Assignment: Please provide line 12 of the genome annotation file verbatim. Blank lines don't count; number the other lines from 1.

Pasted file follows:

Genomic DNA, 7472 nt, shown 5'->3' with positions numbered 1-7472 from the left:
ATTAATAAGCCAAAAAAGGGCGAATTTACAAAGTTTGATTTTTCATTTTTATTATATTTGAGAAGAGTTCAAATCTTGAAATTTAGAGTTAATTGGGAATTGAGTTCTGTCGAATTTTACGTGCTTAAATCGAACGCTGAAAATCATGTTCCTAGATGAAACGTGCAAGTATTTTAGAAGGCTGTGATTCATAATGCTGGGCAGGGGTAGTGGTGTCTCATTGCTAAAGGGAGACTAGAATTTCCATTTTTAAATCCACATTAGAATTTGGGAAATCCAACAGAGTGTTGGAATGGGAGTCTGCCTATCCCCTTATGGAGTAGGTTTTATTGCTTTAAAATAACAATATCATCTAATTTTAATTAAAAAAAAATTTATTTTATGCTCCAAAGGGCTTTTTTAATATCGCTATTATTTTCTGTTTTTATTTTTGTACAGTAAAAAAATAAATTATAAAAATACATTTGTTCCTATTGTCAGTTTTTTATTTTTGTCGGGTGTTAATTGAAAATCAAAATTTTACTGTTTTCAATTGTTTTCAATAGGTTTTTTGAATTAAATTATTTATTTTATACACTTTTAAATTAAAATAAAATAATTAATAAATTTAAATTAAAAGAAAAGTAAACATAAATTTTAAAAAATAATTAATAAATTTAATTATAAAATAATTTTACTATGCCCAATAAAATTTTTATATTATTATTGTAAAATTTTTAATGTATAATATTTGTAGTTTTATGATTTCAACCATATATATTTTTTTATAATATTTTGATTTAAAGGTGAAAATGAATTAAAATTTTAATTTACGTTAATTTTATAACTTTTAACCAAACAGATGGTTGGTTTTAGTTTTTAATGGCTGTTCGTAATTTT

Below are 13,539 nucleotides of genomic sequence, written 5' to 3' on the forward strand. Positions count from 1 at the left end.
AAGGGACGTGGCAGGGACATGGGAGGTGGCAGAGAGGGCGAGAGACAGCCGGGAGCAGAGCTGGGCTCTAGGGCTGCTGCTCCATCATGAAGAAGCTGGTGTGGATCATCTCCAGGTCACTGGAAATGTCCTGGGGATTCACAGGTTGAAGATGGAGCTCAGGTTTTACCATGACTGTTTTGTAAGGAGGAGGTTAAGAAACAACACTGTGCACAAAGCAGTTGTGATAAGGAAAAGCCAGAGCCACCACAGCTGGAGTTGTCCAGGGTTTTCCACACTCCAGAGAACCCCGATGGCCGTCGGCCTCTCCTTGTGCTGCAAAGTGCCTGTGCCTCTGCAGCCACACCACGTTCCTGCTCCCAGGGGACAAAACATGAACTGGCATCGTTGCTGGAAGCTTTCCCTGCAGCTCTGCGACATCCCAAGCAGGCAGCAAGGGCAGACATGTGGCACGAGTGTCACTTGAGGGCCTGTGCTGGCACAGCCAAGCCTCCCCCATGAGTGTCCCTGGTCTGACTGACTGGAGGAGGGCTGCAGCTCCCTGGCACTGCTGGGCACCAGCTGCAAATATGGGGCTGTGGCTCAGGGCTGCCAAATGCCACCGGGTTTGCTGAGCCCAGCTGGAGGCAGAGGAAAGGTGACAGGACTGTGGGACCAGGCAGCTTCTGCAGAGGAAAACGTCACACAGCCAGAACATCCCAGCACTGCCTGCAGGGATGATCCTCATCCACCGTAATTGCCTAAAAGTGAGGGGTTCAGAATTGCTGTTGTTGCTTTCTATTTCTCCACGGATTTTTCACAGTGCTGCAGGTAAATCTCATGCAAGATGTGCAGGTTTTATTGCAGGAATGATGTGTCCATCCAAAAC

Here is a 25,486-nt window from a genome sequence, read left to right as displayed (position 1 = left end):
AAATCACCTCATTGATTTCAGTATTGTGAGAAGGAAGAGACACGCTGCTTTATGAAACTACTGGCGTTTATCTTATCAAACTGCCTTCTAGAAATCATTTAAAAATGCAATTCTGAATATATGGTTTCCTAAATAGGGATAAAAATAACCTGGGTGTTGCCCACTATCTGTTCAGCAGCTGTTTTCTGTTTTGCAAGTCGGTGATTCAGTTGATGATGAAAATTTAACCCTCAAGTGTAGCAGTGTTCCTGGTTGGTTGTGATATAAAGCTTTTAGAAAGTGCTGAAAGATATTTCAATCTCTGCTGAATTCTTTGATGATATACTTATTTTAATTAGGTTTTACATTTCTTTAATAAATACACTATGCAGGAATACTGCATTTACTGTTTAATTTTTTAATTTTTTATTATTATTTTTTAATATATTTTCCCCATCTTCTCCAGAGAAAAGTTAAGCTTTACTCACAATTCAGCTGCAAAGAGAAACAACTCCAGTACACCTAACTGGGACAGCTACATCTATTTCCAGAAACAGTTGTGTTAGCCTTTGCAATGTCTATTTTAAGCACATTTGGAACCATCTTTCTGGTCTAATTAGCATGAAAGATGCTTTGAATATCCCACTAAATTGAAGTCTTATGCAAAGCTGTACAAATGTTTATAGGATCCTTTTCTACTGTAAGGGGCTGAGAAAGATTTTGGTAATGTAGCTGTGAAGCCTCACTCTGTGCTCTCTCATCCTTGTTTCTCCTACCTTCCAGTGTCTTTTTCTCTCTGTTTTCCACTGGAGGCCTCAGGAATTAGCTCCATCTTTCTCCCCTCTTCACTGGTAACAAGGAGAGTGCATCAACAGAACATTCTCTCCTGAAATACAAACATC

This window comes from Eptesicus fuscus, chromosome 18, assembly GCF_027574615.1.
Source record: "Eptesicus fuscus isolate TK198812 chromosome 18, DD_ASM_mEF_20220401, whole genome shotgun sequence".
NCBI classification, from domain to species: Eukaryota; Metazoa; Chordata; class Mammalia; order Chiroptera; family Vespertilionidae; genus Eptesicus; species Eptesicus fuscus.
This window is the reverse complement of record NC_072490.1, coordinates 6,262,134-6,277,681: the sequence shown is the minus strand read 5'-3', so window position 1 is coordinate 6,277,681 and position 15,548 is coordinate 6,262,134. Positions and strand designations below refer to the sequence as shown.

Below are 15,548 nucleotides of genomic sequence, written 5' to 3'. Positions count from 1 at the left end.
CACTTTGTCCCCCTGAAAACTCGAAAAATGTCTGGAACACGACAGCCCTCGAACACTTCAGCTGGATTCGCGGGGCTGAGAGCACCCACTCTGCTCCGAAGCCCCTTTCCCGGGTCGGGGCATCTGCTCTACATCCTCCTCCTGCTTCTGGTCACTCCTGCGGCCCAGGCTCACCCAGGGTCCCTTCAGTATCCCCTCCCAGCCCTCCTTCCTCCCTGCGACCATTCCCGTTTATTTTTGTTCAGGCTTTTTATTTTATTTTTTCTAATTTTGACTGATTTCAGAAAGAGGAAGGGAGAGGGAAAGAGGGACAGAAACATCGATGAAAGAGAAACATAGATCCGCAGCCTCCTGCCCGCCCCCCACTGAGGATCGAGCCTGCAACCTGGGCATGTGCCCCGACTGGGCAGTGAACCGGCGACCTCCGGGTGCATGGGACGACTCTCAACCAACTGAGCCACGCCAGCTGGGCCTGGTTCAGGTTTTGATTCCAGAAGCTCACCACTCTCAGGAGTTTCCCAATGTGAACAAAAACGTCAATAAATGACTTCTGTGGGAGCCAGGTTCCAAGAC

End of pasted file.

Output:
CACTTTGTCCCCCTGAAAACTCGAAAAATGTCTGGAACACGACAGCCCTCGAACACTTCAGCTGGATTCGCGGGGCTGAGAGCACCCACTCTGCTCCGAAGCCCCTTTCCCGGGTCGGGGCATCTGCTCTACATCCTCCTCCTGCTTCTGGTCACTCCTGCGGCCCAGGCTCACCCAGGGTCCCTTCAGTATCCCCTCCCAGCCCTCCTTCCTCCCTGCGACCATTCCCGTTTATTTTTGTTCAGGCTTTTTATTTTATTTTTTCTAATTTTGACTGATTTCAGAAAGAGGAAGGGAGAGGGAAAGAGGGACAGAAACATCGATGAAAGAGAAACATAGATCCGCAGCCTCCTGCCCGCCCCCCACTGAGGATCGAGCCTGCAACCTGGGCATGTGCCCCGACTGGGCAGTGAACCGGCGACCTCCGGGTGCATGGGACGACTCTCAACCAACTGAGCCACGCCAGCTGGGCCTGGTTCAGGTTTTGATTCCAGAAGCTCACCACTCTCAGGAGTTTCCCAATGTGAACAAAAACGTCAATAAATGACTTCTGTGGGAGCCAGGTTCCAAGAC